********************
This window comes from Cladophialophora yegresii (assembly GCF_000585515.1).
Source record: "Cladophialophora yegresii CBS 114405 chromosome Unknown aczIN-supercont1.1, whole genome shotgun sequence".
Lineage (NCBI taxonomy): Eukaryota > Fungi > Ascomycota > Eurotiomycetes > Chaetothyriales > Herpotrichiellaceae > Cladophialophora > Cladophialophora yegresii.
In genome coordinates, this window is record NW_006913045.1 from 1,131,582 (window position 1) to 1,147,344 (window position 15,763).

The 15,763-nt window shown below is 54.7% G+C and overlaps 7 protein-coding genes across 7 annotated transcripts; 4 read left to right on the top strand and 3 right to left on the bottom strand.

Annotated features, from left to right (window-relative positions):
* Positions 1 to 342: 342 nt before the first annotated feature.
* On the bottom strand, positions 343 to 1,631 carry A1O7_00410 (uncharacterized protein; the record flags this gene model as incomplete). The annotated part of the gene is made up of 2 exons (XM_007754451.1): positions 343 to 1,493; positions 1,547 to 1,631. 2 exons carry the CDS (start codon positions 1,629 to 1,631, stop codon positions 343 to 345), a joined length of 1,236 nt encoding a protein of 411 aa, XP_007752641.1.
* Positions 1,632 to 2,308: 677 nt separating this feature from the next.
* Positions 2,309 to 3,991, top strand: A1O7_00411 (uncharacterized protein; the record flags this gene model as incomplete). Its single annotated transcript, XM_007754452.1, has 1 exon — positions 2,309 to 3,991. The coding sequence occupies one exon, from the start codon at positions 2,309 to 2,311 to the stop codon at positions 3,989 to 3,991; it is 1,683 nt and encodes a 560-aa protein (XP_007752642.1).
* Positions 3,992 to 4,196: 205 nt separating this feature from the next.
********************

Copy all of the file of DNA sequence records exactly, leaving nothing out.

This window comes from Cladophialophora yegresii (assembly GCF_000585515.1).
Source record: "Cladophialophora yegresii CBS 114405 chromosome Unknown aczIN-supercont1.1, whole genome shotgun sequence".
Lineage (NCBI taxonomy): Eukaryota > Fungi > Ascomycota > Eurotiomycetes > Chaetothyriales > Herpotrichiellaceae > Cladophialophora > Cladophialophora yegresii.
In genome coordinates, this window is record NW_006913045.1 from 1,131,582 (window position 1) to 1,147,344 (window position 15,763).

The 15,763-nt window shown below is 54.7% G+C and overlaps 7 protein-coding genes across 7 annotated transcripts; 4 read left to right on the top strand and 3 right to left on the bottom strand.

Annotated features, from left to right (window-relative positions):
* Positions 1 to 342: 342 nt before the first annotated feature.
* On the bottom strand, positions 343 to 1,631 carry A1O7_00410 (uncharacterized protein; the record flags this gene model as incomplete). The annotated part of the gene is made up of 2 exons (XM_007754451.1): positions 343 to 1,493; positions 1,547 to 1,631. 2 exons carry the CDS (start codon positions 1,629 to 1,631, stop codon positions 343 to 345), a joined length of 1,236 nt encoding a protein of 411 aa, XP_007752641.1.
* Positions 1,632 to 2,308: 677 nt separating this feature from the next.
* Positions 2,309 to 3,991, top strand: A1O7_00411 (uncharacterized protein; the record flags this gene model as incomplete). Its single annotated transcript, XM_007754452.1, has 1 exon — positions 2,309 to 3,991. The coding sequence occupies one exon, from the start codon at positions 2,309 to 2,311 to the stop codon at positions 3,989 to 3,991; it is 1,683 nt and encodes a 560-aa protein (XP_007752642.1).
* Positions 3,992 to 4,196: 205 nt separating this feature from the next.